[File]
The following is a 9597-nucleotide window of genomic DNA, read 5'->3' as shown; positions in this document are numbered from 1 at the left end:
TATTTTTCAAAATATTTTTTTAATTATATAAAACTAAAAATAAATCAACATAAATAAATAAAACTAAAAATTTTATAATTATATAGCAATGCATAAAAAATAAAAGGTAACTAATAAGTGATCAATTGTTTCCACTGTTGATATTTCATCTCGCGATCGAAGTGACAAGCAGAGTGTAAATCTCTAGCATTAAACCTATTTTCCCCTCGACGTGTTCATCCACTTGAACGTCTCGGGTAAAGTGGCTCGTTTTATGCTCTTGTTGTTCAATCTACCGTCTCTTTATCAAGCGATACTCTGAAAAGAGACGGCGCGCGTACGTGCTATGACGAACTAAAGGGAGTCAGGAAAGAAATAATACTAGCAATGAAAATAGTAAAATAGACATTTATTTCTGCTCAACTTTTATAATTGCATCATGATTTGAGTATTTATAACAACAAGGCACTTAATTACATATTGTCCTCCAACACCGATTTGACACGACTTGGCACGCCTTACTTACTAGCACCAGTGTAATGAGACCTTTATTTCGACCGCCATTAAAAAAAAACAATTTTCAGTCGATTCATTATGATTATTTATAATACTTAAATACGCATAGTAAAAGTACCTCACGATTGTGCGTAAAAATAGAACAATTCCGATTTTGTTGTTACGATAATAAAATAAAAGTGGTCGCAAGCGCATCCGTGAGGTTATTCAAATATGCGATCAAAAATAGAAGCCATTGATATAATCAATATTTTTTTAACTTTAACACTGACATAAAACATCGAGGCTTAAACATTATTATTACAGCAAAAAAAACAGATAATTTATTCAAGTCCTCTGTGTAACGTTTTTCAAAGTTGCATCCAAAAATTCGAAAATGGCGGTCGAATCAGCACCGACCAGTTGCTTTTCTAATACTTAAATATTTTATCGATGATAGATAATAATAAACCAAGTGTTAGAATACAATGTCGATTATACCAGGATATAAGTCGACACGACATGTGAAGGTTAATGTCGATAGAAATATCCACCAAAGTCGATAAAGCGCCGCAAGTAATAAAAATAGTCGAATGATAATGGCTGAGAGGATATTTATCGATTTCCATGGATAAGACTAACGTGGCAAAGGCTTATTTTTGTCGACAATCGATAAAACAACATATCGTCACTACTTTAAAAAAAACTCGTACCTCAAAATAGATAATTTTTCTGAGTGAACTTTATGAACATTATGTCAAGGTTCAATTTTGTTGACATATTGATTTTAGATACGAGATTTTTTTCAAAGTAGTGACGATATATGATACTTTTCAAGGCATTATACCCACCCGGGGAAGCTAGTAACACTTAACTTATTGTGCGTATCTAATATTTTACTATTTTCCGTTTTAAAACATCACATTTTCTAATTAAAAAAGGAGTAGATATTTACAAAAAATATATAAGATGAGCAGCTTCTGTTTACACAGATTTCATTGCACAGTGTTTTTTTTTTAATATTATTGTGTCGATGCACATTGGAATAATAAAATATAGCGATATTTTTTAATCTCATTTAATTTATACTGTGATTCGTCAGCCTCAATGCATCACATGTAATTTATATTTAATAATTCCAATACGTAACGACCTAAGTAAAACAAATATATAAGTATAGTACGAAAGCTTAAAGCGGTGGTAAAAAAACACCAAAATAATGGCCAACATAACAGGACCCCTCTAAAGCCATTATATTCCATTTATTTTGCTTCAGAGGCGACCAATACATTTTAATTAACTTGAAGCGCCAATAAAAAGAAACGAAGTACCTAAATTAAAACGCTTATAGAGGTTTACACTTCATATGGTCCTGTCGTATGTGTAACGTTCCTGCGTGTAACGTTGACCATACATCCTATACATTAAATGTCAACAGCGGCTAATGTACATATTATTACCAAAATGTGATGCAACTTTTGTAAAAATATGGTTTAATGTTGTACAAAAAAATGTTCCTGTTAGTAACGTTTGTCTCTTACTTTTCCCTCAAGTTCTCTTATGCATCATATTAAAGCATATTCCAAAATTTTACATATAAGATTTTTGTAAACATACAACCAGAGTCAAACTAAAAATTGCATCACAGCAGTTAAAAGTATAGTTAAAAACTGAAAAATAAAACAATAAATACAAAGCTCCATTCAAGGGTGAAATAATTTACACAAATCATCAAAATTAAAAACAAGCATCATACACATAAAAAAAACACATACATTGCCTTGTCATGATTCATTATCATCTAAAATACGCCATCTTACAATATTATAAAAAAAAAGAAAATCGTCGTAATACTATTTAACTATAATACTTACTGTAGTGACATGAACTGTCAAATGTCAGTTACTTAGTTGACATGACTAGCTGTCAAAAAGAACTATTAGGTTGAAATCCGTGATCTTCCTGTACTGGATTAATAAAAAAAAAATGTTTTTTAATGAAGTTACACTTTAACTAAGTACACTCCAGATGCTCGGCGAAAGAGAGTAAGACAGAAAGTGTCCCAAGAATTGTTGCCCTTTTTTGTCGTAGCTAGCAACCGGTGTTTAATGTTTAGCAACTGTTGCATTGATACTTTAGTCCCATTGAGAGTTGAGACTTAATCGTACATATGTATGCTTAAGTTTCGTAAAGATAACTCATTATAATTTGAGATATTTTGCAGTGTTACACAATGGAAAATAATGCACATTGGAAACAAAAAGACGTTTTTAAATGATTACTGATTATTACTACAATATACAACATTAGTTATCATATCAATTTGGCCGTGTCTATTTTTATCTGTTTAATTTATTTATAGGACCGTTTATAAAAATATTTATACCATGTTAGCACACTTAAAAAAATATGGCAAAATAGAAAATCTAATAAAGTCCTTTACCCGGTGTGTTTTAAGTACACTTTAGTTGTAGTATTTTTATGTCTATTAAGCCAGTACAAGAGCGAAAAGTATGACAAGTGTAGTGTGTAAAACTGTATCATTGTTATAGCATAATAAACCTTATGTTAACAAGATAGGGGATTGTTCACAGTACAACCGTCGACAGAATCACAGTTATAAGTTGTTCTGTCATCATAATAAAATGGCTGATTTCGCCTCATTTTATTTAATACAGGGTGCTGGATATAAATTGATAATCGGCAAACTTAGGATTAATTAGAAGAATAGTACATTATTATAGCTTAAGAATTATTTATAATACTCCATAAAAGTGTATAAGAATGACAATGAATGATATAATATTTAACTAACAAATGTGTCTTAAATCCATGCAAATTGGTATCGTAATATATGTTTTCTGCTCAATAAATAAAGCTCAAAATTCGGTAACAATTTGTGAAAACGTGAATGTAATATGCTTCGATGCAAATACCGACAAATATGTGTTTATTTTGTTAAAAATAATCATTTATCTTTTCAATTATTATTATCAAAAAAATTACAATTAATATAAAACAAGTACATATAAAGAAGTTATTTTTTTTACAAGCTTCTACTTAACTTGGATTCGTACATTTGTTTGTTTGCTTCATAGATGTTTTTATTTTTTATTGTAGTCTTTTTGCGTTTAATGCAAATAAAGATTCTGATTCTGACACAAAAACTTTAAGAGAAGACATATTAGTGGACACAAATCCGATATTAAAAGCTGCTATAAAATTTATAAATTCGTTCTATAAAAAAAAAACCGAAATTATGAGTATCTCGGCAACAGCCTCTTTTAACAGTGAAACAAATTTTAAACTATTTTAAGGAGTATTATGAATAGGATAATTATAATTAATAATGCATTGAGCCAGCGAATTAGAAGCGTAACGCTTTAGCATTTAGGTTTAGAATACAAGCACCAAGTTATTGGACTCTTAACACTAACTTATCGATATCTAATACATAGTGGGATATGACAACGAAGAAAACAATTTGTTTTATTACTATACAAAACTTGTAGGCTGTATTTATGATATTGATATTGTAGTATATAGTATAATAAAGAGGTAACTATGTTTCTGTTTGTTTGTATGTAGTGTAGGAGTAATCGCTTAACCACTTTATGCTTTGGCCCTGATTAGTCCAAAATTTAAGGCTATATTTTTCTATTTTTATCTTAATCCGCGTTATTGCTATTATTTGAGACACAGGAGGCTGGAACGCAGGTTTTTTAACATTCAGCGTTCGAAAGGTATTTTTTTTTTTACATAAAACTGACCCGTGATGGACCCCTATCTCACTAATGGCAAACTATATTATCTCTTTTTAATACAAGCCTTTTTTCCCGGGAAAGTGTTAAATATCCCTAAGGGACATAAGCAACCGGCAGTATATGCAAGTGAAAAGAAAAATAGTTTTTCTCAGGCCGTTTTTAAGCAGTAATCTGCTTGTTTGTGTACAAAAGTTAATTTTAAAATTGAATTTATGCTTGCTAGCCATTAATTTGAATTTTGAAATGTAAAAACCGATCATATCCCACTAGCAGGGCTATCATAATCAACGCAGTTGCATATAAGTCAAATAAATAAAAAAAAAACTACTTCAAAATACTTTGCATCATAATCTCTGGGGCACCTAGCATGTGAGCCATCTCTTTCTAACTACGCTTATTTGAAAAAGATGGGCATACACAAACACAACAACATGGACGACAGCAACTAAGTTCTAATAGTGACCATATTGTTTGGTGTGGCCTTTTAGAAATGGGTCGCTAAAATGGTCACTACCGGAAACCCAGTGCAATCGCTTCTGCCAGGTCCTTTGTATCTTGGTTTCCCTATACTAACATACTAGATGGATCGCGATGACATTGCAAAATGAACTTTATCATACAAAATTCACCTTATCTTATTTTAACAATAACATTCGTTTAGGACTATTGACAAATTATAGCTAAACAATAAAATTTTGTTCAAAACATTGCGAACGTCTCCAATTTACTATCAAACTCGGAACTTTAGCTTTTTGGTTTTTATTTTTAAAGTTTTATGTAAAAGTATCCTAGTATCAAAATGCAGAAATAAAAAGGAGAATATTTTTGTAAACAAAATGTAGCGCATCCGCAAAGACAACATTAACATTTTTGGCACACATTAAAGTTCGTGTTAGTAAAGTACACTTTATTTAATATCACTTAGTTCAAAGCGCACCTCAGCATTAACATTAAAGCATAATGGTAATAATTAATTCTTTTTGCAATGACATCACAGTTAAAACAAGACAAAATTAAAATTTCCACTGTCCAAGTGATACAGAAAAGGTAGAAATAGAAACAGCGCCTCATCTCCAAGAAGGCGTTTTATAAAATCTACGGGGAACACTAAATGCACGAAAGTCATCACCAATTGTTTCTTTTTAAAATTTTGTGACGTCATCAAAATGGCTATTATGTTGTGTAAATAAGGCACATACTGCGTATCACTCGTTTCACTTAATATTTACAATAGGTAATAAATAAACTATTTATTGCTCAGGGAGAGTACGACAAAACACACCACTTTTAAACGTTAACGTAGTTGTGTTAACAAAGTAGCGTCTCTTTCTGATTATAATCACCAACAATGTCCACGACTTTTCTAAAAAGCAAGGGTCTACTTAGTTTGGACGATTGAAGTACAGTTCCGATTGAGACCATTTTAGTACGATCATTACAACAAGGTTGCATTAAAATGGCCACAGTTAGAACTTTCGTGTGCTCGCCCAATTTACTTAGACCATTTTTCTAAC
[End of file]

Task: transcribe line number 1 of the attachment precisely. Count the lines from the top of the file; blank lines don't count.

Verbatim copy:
The following is a 9597-nucleotide window of genomic DNA, read 5'->3' as shown; positions in this document are numbered from 1 at the left end: